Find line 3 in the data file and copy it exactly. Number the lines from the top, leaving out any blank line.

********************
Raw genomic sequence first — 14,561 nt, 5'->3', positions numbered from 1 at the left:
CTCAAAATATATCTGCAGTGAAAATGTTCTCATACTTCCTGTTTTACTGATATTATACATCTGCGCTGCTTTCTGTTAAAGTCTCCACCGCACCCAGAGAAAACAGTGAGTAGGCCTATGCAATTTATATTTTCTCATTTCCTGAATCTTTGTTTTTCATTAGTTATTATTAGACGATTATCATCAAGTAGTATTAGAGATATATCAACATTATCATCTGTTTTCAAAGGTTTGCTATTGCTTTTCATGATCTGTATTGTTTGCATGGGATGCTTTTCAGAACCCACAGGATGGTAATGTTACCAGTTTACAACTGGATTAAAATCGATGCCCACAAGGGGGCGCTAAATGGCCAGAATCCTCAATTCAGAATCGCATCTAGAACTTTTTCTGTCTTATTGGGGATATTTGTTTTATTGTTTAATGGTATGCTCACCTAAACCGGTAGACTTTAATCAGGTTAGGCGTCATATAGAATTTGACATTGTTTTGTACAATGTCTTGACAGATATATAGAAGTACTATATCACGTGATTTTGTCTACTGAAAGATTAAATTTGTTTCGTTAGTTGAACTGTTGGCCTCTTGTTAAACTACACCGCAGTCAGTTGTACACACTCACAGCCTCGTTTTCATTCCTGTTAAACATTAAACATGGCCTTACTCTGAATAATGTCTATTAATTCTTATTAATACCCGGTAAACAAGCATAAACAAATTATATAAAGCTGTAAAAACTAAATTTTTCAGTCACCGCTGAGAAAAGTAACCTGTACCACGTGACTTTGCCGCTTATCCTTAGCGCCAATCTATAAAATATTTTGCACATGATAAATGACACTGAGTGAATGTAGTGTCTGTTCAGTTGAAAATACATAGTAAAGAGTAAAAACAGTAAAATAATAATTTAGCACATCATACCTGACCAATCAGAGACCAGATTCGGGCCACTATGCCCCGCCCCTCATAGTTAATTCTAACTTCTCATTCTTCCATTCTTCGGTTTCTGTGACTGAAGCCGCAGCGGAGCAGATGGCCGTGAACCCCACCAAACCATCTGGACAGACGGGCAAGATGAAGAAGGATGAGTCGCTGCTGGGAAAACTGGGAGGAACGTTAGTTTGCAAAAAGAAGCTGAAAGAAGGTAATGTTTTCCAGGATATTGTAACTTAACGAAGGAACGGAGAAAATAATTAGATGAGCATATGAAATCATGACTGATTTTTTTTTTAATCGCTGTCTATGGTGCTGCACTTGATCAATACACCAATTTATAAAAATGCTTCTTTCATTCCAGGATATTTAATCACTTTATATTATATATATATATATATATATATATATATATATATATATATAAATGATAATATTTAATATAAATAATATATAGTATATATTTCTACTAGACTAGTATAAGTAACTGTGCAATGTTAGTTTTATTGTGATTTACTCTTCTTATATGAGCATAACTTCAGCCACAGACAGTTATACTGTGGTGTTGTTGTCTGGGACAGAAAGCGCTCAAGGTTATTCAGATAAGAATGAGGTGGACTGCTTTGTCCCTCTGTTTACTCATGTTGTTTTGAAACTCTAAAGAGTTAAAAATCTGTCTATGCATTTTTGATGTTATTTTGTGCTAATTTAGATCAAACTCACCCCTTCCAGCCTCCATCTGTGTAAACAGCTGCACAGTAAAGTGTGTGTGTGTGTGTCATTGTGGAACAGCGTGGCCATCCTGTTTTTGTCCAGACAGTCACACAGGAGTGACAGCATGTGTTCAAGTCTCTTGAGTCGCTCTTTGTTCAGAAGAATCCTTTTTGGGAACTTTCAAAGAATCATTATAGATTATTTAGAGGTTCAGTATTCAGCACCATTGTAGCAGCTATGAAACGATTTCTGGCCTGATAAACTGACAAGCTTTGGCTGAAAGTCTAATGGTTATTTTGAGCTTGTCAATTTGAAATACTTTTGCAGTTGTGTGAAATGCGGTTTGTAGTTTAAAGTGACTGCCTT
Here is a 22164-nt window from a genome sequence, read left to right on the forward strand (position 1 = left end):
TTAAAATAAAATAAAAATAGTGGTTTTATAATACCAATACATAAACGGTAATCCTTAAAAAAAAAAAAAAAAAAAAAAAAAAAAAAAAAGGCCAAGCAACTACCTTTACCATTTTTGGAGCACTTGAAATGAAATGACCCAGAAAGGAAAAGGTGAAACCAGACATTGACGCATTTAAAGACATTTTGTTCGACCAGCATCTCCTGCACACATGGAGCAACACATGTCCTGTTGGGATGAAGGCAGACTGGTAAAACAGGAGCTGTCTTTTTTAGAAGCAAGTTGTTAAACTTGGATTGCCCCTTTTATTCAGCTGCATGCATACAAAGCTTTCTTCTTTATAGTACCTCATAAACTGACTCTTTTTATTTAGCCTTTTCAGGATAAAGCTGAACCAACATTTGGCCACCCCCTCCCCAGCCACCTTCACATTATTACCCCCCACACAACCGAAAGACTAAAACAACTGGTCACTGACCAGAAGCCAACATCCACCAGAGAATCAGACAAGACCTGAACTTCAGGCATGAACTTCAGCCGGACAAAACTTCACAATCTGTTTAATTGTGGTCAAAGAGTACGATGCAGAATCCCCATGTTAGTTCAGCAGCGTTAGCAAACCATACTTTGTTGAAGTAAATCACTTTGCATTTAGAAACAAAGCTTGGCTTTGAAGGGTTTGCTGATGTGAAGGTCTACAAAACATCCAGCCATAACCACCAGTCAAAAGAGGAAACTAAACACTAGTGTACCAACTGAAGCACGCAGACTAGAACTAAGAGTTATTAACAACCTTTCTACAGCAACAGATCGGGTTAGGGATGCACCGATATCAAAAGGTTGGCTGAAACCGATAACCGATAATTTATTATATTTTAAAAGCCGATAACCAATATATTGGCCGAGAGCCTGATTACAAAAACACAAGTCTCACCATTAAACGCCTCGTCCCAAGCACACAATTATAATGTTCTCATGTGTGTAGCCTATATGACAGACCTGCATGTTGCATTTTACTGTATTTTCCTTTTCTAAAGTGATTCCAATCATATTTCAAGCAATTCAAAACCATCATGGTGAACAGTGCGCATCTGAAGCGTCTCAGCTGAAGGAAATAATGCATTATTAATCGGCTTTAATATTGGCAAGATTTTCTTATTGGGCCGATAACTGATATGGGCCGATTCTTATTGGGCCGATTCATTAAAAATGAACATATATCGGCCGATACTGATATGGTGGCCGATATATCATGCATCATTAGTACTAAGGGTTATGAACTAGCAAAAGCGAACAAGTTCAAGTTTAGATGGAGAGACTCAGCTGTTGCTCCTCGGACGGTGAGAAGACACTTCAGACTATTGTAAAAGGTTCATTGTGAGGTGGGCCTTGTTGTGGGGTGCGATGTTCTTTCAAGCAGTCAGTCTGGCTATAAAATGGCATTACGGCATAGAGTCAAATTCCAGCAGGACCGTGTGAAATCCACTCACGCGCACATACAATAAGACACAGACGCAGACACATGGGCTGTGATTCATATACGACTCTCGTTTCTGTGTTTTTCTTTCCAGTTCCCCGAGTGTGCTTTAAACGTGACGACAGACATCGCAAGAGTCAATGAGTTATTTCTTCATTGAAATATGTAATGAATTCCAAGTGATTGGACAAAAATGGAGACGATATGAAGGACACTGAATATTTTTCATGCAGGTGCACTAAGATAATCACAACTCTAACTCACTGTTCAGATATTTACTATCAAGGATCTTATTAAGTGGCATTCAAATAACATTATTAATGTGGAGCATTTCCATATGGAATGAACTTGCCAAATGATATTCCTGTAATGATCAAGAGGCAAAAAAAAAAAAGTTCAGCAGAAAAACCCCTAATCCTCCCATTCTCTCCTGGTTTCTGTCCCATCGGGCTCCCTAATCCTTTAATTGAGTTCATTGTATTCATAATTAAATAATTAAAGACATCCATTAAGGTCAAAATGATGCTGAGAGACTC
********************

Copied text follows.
Here is a 22164-nt window from a genome sequence, read left to right on the forward strand (position 1 = left end):